ACT 1, SCENE 2: The Earl of Gloucester's castle.

Enter EDMUND, with a letter.

EDMUND: Thou, nature, art my goddess; to thy law
My services are bound. Wherefore should I
Stand in the plague of custom, and permit
The curiosity of nations to deprive me,
For that I am some twelve or fourteen moonshines                         [5]
Lag of a brother? Why bastard? wherefore base?
When my dimensions are as well compact,
My mind as generous, and my shape as true,
As honest madam's issue? Why brand they us
With base? with baseness? bastardy? base, base?                             [10]
Who, in the lusty stealth of nature, take
More composition and fierce quality
Than doth, within a dull, stale, tired bed,
Go to the creating a whole tribe of fops,
Got 'tween asleep and wake? Well, then,                                            [15]
Legitimate Edgar, I must have your land:
Our father's love is to the bastard Edmund
As to the legitimate: fine word,--legitimate!
Well, my legitimate, if this letter speed,
And my invention thrive, Edmund the base                                      [20]
Shall top the legitimate. I grow; I prosper:
Now, gods, stand up for bastards!


GLOUCESTER: Kent banish'd thus! and France in choler parted!
And the king gone to-night! subscribed his power!
Confined to exhibition! All this done                                                  [25]
Upon the gad! Edmund, how now! what news?

EDMUND: So please your lordship, none.
[Putting up the letter.]

GLOUCESTER: Why so earnestly seek you to put up that letter?

EDMUND: I know no news, my lord.

GLOUCESTER: What paper were you reading?                                              [30]

EDMUND: Nothing, my lord.

GLOUCESTER: No? What needed, then, that terrible
dispatch of it into your pocket? the quality of nothing
hath not such need to hide itself. Let's see: come, if it
be nothing, I shall not need spectacles.                                                 [35]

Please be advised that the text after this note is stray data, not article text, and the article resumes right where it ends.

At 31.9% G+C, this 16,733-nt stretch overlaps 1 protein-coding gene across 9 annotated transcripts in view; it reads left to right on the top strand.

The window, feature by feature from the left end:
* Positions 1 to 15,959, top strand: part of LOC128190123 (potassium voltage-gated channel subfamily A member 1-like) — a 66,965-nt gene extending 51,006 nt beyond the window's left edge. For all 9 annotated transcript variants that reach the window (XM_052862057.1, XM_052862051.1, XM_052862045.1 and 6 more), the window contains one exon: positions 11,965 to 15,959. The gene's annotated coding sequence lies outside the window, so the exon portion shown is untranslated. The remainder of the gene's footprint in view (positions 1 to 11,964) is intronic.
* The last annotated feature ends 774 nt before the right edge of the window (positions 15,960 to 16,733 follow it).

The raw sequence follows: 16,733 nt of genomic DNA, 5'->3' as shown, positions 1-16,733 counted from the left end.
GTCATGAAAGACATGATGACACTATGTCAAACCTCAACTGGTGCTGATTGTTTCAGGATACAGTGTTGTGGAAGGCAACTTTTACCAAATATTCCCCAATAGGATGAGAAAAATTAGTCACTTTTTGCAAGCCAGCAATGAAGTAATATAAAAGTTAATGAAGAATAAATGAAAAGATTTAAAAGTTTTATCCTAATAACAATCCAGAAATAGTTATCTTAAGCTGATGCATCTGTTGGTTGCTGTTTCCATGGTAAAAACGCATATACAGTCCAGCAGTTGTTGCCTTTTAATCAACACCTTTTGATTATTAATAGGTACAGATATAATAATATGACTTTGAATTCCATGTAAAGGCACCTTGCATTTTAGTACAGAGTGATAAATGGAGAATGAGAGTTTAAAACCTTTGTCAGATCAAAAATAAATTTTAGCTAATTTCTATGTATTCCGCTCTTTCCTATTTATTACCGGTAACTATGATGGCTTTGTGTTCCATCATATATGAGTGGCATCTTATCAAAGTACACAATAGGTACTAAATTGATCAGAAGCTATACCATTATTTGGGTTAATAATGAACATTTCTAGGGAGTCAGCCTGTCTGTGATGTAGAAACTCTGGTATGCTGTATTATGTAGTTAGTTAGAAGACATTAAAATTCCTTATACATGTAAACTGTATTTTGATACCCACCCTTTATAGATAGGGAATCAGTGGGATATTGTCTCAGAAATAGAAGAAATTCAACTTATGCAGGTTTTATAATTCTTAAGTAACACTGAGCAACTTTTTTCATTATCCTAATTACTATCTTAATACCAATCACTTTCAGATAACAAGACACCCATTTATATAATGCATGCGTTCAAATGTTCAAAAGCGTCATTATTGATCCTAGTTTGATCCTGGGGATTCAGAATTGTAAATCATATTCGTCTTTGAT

EDMUND: I beseech you, sir, pardon me: it is a letter
from my brother, that I have not all o'er-read; and for
so much as I have perused, I find it not fit for your

GLOUCESTER: Give me the letter, sir.                                                             [40]

EDMUND: I shall offend, either to detain or give it.
The contents, as in part I understand them, are to

GLOUCESTER: Let's see, let's see.

EDMUND: I hope, for my brother's justification, he                                     [45]
wrote this but as an essay or taste of my virtue.

GLOUCESTER: [Reads] 'This policy and reverence of
age makes the world bitter to the best of our times;
keeps our fortunes from us till our oldness cannot
relish them. I begin to find an idle and fond bondage                       [50]
in the oppression of aged tyranny; who sways, not as
it hath power, but as it is suffered. Come to me, that
of this I may speak more. If our father would sleep till
I waked him, you should enjoy half his revenue for
ever, and live the beloved of your brother,                                         [55]
Hum--conspiracy!--'Sleep till I waked him,--you
should enjoy half his revenue,'--My son Edgar! Had
he a hand to write this? a heart and brain to breed it
in?--When came this to you? who brought it?                                [60]

EDMUND: It was not brought me, my lord; there's the
cunning of it; I found it thrown in at the casement of
my closet.

GLOUCESTER: You know the character to be your
brother's?                                                                                                     [65]

EDMUND: If the matter were good, my lord, I durst
swear it were his; but, in respect of that, I would fain
think it were not.

GLOUCESTER: It is his.

EDMUND: It is his hand, my lord; but I hope his                                          [70]
heart is not in the contents.

GLOUCESTER: Hath he never heretofore sounded you in
this business?

EDMUND: Never, my lord: but I have heard him oft
maintain it to be fit, that, sons at perfect age, and                               [75]
fathers declining, the father should be as ward to the
son, and the son manage his revenue.

GLOUCESTER: O villain, villain! His very opinion in
the letter! Abhorred villain! Unnatural, detested, brut-
ish villain! worse than brutish! Go, sirrah, seek him;                    [80]
I'll apprehend him: abominable villain! Where is he?

EDMUND: I do not well know, my lord. If it shall
please you to suspend your indignation against my
brother till you can derive from him better testimony
of his intent, you shall run a certain course; where,                          [85]
if you violently proceed against him, mistaking his
purpose, it would make a great gap in your own
honour, and shake in pieces the heart of his obedience. I
dare pawn down my life for him, that he hath wrote
this to feel my affection to your honour, and to no                           [90]
further pretence of danger.

GLOUCESTER: Think you so?

EDMUND: If your honour judge it meet, I will place
you where you shall hear us confer of this, and by an
auricular assurance have your satisfaction; and that                         [95]